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Obama warns Syria’s Assad not to use chemical weapons
After months of resisting military involvement in Syria’s bloody civil war, President Obama on Monday issued a stern warning to Syrian leader Bashar Assad not to use chemical weapons against his own citizens.
The White House said recent actions by Mr. Assad's government, and U.S. and allied intelligence reports detecting activity around more than one of Syria's chemical weapons sites last week, are fueling worries that Mr. Assad would try to end his country’s civil war by unleashing such weapons on rebel forces.
Directing his statements to Mr. Assad, Mr. Obama asserted that the U.S. and other allies would not tolerate his use of chemical weapons.
"Today I want to make it absolutely clear to Assad and those under his command: The world is watching. The use of chemical weapons is and would be totally unacceptable," Mr. Obama said during a nuclear-threat reduction symposium at the National Defense University. "If you made the tragic mistake of using these weapons, there will be consequences and you will be held accountable."
The comments came as clashes between rebels and government forces near the Syrian capital of Damascus intensified Monday, forcing one inbound commercial jet to turn back.
Also Monday, the United Nations ordered its non-essential international staff to leave Syria because of increased violence and security threats around Damascus. In the past few weeks fighting in Syria, which have already taken 40,000 lives in 20 months of conflict, have been the most serious in the capital since July.
The political terrain also appears to be shifting with conflicting reports that the spokesman for Syria's foreign ministry, Jihad Makdissi, flew from Beirut to London and was either fired or defected. Also on Monday, government officials in Turkey gathered in Istanbul with President Vladimir Putin of Russia, focused on the Syrian crisis.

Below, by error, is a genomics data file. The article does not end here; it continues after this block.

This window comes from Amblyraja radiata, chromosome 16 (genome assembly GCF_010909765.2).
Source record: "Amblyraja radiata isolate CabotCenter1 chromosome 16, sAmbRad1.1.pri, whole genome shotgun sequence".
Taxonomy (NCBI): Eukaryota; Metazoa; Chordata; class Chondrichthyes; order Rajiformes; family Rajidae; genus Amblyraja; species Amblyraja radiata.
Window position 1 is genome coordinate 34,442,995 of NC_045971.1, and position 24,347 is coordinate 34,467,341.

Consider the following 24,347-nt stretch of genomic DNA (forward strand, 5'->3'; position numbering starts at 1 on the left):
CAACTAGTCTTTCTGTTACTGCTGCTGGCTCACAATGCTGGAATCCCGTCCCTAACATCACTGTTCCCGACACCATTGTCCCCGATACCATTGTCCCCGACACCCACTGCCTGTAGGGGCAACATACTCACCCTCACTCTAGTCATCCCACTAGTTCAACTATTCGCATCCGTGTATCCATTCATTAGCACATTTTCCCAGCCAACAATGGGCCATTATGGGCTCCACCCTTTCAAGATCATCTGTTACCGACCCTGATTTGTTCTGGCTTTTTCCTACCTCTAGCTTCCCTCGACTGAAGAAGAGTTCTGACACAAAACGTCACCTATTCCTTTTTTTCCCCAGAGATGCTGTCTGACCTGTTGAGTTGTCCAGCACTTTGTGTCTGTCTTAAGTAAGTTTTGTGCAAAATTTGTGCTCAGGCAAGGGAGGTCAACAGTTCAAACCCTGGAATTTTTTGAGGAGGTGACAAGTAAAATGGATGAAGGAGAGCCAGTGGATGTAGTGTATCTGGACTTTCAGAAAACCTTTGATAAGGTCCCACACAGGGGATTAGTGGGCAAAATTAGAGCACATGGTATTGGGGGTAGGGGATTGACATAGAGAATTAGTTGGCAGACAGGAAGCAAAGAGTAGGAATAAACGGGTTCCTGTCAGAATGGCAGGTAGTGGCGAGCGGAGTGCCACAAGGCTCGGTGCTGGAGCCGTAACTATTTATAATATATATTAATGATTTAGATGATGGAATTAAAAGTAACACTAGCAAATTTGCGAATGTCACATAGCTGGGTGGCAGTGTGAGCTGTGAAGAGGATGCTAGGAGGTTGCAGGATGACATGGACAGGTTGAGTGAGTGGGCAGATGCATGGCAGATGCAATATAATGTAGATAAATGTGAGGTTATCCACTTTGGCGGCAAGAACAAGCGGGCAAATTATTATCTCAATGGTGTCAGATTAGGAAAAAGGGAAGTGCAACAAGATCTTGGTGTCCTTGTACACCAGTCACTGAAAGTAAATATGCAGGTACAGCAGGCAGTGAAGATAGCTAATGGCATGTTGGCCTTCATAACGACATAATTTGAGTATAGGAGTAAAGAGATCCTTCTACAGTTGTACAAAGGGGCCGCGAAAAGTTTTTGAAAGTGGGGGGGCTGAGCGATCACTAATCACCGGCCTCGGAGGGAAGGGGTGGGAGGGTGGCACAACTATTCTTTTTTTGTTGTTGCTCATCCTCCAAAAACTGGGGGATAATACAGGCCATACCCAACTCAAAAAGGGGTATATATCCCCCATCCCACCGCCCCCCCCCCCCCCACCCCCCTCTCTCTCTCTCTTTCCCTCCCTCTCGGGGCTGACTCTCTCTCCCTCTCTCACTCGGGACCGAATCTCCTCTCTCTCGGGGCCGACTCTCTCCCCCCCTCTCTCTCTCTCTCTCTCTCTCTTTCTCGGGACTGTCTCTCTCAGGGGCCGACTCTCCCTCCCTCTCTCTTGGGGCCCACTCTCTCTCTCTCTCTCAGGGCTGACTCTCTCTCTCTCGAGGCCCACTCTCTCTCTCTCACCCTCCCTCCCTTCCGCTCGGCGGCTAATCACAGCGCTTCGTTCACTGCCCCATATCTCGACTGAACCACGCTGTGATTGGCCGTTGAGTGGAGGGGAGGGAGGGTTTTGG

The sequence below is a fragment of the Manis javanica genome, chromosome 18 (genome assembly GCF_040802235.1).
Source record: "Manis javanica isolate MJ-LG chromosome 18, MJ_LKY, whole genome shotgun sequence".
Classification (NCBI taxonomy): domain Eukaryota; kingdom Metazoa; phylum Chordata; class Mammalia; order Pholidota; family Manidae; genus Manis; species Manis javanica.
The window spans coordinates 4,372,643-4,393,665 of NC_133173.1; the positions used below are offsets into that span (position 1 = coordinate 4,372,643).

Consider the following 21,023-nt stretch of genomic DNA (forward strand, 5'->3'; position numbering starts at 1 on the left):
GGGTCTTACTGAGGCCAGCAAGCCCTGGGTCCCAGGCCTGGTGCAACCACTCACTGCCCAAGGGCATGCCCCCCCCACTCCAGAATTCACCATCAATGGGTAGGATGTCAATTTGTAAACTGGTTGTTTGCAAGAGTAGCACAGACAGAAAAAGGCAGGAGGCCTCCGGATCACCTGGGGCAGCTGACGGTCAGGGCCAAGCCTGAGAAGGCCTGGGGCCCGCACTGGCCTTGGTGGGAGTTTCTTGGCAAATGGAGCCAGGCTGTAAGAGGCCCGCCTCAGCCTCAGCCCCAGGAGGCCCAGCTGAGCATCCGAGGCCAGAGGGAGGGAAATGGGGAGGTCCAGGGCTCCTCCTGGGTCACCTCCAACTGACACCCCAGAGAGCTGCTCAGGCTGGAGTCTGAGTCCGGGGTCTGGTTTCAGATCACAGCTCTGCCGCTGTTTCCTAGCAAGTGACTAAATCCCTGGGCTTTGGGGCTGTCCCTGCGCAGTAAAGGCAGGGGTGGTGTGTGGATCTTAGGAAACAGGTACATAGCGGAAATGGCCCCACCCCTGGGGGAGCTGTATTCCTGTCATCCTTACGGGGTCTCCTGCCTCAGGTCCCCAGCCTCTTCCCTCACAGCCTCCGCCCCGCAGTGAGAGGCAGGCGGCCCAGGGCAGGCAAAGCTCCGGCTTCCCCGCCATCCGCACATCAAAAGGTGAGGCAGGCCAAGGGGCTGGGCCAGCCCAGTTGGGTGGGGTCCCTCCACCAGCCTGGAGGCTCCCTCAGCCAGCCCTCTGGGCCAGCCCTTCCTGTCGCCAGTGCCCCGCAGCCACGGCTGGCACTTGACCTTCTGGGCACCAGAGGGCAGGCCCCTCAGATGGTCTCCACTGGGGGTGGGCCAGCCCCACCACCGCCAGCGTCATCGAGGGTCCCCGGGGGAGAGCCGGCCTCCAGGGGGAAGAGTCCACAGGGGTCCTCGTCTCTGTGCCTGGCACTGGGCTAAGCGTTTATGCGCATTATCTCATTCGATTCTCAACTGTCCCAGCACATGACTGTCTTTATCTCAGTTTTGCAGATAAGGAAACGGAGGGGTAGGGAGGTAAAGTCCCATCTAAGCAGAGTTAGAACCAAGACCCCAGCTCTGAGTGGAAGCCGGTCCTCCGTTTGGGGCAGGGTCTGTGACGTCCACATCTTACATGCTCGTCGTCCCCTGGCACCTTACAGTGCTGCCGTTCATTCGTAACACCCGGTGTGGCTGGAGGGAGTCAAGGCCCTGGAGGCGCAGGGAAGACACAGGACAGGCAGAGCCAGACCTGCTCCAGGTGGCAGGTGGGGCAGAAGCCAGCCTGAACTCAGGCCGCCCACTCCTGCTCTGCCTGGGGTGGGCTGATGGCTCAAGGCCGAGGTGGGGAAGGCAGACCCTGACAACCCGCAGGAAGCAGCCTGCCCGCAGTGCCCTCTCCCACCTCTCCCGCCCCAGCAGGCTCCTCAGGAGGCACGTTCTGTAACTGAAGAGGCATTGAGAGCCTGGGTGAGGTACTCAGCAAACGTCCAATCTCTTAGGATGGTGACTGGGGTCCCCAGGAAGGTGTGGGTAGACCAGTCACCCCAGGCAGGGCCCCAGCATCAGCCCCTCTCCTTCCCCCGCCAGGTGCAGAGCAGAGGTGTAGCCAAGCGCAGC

White House spokesman Jay Carney earlier Monday warned that Syria’s use of chemical weapons would cross a "red line" for the United States, a sentiment Secretary of State Hillary Rodham Clinton had expressed the same day in Prague.
With Mr. Assad's regime growing increasingly beleaguered and desperate, Mr. Carney voiced concern that the Syrian leader would consider using those weapons as a last-ditch attempt to regain control of the country.
"We do believe that with the regime’s grip on power loosening, with its failure to put down the opposition through conventional means, we have an increased concern about the possibility of the regime taking the desperate act of using its chemical weapons," Mr. Carney said.
While visiting the capital of the Czech Republic, Mrs. Clinton said she didn't want to "telegraph" the specifics of how the U.S. would react to a chemical attack in Syria.
"Suffice it to say, we are certainly planning to take action if that eventuality were to occur," she said.
Iraqi dictator Saddam Hussein’s use of chemical weapons against Kurdish and Shiite populations was one factor, among others, used to justify the 2003 U.S. invasion of Iraq.
Syria has tried to quell international fears that it would use chemical weapons against its own people, even as it carefully avoided saying whether it has any on hand. Its Ministry of Foreign Affairs issued a statement Monday via state television that Syria "would not use chemical weapons — if there are any — against its own people under any circumstances."
The Syrian government has long denied possessing chemical weapons, but the U.S. and its allies believe it has stockpiles or has the components to reconstitute active chemical weapons quickly.
Since the beginning of the uprising against the Syrian regime and especially after the conflict descended into civil war, the U.S. and other nations have worried that Mr. Assad could use them or lose control of them. The latter scenario also could pose a risk of such weapons falling into the hands of Islamist terror groups allied with the Syrian opposition.
• This article was based in part on wire service reports from the Middle East.
© Copyright 2013 The Washington Times, LLC. Click here for reprint permission.
About the Author
Susan Crabtree is an award-winning investigative reporter with more than 15 years of reporting experience in Washington, D.C. Her reporting about bribery, corruption and conflict-of-interest issues on Capitol Hill has led to several FBI and ethics investigations, as well as consequences for members within their caucuses and at the ballot box. Susan can be reached at email@example.com.
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